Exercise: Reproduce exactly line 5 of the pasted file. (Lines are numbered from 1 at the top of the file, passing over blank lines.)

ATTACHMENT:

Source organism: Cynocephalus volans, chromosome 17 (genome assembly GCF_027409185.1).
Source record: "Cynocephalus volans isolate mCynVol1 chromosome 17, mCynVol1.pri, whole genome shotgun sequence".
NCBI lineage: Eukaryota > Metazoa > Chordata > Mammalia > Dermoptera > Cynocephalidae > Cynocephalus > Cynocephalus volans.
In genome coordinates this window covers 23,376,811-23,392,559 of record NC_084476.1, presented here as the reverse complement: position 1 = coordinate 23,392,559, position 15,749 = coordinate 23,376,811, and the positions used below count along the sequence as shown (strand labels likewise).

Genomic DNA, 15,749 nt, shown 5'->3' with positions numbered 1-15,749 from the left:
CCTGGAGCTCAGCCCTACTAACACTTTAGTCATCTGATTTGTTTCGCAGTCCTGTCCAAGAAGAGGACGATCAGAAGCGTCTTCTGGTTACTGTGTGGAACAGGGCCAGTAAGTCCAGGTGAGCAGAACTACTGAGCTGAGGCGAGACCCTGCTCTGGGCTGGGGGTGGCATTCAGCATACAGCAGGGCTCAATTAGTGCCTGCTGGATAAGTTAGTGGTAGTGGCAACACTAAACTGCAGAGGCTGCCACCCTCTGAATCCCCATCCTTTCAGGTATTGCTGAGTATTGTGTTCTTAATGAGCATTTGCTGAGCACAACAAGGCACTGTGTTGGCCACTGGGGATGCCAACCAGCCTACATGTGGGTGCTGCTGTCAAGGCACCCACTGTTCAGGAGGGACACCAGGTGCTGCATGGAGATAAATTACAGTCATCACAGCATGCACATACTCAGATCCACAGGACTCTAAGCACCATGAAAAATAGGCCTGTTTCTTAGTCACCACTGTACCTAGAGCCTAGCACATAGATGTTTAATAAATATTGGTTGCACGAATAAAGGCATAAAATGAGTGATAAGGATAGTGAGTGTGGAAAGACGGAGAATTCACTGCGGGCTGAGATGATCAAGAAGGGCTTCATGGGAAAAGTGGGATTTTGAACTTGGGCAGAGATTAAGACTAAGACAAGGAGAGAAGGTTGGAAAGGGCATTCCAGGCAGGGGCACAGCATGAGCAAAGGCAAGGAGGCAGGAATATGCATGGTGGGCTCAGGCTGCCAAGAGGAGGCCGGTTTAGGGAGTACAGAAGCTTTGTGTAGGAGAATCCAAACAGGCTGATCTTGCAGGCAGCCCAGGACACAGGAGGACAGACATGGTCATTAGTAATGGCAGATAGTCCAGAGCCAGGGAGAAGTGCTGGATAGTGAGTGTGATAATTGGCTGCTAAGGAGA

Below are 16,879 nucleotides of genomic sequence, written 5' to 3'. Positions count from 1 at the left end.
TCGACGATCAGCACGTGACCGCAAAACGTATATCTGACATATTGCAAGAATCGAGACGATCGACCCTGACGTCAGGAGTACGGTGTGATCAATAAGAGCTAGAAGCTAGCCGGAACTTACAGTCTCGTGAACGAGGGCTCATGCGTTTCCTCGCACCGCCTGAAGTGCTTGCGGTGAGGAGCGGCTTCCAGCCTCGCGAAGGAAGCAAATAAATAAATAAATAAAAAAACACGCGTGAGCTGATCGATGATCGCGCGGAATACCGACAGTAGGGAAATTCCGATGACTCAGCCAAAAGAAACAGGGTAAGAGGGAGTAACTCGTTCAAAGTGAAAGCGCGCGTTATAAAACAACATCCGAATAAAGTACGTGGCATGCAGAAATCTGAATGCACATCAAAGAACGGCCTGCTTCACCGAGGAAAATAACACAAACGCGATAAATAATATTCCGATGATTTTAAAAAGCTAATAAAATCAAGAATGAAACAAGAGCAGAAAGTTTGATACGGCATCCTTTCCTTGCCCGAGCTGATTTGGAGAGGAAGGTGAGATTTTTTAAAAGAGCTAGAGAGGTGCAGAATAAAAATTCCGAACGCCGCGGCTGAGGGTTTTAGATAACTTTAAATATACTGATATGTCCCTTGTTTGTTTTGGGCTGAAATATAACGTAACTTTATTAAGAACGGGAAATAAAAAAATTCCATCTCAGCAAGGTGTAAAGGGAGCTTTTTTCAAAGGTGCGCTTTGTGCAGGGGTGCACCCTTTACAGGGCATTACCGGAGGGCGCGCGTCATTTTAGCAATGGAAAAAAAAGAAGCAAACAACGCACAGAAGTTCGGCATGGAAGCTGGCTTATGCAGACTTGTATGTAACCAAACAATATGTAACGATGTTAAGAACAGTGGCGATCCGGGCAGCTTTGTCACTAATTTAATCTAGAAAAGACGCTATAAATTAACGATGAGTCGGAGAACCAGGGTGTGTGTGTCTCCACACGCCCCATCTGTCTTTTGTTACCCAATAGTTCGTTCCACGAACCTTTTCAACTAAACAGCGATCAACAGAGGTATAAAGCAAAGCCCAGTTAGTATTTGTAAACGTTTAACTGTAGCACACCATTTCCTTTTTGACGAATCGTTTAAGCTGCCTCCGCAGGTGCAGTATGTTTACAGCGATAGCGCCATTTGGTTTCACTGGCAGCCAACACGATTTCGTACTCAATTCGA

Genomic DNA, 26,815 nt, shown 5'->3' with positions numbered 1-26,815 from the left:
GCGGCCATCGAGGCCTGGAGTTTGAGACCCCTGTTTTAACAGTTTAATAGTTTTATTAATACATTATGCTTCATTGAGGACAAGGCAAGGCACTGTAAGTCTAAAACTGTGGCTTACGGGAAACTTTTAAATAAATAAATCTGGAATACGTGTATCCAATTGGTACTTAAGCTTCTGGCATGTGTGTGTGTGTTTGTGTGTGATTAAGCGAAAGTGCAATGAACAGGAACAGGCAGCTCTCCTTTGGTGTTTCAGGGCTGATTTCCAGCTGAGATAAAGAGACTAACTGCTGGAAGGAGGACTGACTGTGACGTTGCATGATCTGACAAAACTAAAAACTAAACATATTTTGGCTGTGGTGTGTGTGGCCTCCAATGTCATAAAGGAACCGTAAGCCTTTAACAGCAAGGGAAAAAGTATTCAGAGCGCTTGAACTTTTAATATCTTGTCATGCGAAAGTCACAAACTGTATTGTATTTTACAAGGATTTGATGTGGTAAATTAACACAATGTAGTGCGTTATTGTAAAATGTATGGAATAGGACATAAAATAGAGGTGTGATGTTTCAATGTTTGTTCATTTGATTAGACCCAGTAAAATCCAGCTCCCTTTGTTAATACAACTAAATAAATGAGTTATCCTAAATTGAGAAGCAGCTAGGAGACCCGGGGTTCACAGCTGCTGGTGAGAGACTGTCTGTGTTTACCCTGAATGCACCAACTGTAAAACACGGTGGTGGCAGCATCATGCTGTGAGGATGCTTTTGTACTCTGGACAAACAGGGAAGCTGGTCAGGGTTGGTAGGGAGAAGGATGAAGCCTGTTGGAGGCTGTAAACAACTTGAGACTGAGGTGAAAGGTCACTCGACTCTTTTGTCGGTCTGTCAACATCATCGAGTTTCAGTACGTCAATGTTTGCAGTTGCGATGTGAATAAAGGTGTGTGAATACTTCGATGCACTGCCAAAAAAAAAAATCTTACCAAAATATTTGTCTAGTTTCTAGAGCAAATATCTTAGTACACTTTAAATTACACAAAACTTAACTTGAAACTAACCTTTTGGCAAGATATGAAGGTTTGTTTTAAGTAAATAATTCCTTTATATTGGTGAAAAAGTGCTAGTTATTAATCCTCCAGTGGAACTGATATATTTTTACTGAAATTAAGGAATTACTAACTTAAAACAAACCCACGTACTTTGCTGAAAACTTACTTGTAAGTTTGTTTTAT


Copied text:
Genomic DNA, 15,749 nt, shown 5'->3' with positions numbered 1-15,749 from the left: